The Torah addresses Aharon and his sons to teach them additional laws relating to their service. The ashes of the korban olah — the offering burned on the altar throughout the night — are to be removed from the area by the kohen after he changes his special linen clothing. The olah is brought by someone who forgot to perform a positive commandment of the Torah. The kohen retains the skin. The fire on the altar must be kept constantly ablaze. The korban mincha is a meal offering of flour, oil and spices. A handful is burned on the altar and a kohen eats the remainder before it becomes leaven. The Parsha describes the special korbanot to be offered by the Kohen Gadol each day, and by Aharon's sons and future descendants on the day of their inauguration. The chatat, the korban brought after an accidental transgression, is described, as are the laws of slaughtering and sprinkling the blood of the asham guilt-korban. The details of shelamim, various peace korbanot, are described, including the prohibition against leaving uneaten until morning the remains of the todah, the thanks-korban. All sacrifices must be burned after they may no longer be eaten. No sacrifice may be eaten if it was slaughtered with the intention of eating it too late. Once they have become ritually impure,korbanot may not be eaten and should be burned. One may not eat a korban when he is ritually impure. Blood and chelev, forbidden animal fats, are prohibited to be eaten. Aharon and his sons are granted the breast and shank of every korban shelamim. The inauguration ceremony for Aharon, his sons, the Mishkan and all of its vessels is detailed.
A Nice Patch of Grass
The word mitzvah — commandment — sits uncomfortably in the lexicon of today's pluralistic correctness.
Truth be told, the Torah is chock full of commands. In fact there is not a single word of Torah that does not contain a commandment.
Isn't all that “commandment stuff” rather repressive?
Rabbi Shlomo Wolbe once asked a pupil:
"Did you ever say Shema Yisrael with kavana (intention and attention)?"
The pupil replied, "Yes, of course, Rabbi."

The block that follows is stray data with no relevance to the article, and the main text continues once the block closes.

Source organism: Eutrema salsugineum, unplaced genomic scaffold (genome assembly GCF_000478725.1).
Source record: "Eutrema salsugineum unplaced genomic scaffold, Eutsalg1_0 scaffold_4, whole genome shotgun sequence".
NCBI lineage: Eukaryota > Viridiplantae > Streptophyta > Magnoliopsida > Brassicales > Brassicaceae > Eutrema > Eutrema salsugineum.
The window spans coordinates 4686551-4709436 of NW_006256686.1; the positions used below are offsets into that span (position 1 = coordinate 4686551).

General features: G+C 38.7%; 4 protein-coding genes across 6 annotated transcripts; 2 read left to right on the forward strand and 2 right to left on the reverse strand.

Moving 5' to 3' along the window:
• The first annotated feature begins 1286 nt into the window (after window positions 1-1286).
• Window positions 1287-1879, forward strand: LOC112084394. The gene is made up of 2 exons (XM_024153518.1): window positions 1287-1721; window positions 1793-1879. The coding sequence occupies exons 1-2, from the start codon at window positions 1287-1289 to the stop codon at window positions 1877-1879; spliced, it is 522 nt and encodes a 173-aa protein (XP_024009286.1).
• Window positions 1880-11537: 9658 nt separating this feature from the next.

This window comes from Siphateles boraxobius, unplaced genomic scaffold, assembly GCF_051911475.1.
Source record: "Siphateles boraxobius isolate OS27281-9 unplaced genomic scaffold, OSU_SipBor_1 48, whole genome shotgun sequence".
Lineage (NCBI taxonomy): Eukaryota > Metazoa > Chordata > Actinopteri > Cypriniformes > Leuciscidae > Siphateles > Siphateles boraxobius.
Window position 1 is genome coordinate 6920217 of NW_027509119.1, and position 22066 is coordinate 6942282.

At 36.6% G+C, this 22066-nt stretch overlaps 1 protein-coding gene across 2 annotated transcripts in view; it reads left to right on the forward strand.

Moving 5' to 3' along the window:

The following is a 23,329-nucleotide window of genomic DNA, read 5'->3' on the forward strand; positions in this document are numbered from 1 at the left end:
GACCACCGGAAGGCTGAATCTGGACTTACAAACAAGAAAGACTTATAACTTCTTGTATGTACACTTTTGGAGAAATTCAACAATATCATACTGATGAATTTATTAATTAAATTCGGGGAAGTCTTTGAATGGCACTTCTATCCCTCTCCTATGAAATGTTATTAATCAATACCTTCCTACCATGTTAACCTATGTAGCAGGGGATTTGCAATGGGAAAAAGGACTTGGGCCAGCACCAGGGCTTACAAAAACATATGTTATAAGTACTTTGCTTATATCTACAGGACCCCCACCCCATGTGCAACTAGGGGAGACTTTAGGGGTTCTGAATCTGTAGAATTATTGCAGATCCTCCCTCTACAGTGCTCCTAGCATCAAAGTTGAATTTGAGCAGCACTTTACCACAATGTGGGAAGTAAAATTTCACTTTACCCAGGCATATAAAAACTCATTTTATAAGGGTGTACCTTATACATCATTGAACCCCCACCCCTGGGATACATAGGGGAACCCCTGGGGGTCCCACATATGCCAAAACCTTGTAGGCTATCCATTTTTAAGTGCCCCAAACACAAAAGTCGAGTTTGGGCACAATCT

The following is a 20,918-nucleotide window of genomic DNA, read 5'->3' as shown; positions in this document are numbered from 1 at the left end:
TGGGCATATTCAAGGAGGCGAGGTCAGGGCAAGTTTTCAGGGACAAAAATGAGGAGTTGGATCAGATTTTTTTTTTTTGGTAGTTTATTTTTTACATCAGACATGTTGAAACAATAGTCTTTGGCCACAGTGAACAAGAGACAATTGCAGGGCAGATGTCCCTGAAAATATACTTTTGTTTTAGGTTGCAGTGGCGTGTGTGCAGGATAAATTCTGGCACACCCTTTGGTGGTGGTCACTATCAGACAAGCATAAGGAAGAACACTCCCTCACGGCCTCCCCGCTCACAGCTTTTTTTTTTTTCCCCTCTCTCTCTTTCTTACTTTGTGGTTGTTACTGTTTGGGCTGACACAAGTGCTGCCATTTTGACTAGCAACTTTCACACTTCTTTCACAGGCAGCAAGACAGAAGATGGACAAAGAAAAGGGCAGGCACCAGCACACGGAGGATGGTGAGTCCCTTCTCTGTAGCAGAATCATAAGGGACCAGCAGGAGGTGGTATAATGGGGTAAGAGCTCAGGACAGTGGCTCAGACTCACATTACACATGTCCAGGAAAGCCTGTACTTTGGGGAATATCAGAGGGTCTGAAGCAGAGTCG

Said Rabbi Wolbe, "Tell me, while you were saying the Shema did you feel a hint of rebellion against G-d?"
"Chas v'shalom," replied the pupil, "Of course not."
"Then you have never said Shema with kavana" replied the Rabbi.
A human being is made up of two elements — the physical and the spiritual. They have very different agendas.
The spiritual Masters teach that the first mitzvah of the Shema is to accept upon ourselves "the yoke of the Kingdom of Heaven." Why didn't they just say, "to accept upon ourselves the Kingdom of Heaven." Why does it have to be a “yoke”?
The word in Hebrew for physicality is chumriut. The word for a donkey is chamor and shares the same root. The physical body is akin to donkey. A donkey needs a yoke, for when it spies that first appealing patch of grass it will stray from the path. The natural inclination of the body is to shy away from the yoke of subservience to G-d and the yoke of the mitzvot because it wants to graze in the human equivalent of a nice patch of grass.
A true recitation of the Shema demands that we accept the yoke in spite of and only after we have felt the body's desire to rebel.
The Ultimate Connection
The word mitzvah (commandment) has the same root in Hebrew as the word “tzavta” which means “connection”.
The word mitzvah shares its last two letters - vav and heh - with the four-letter Name of G-d (yud, heh, vav and heh).
Interestingly, the first two letters of the word mitzvah - mem and tzadi - also hint to the first two letters of G-d's name - yud and heh - because using the numerological system of gematria known as At-bash, mem becomes yud, and tzadi becomes heh.
If you want to know who someone really is, find out what they want. What a person truly wants is the outward expression of his essence.
The mitzvot are, quite literally, what G-d “wants”. And since a mitzvah is what G-d “wants” you can never be more connected to G-d than by doing a mitzvah, for what G-d wants is a “reflection” of Who He “Is”.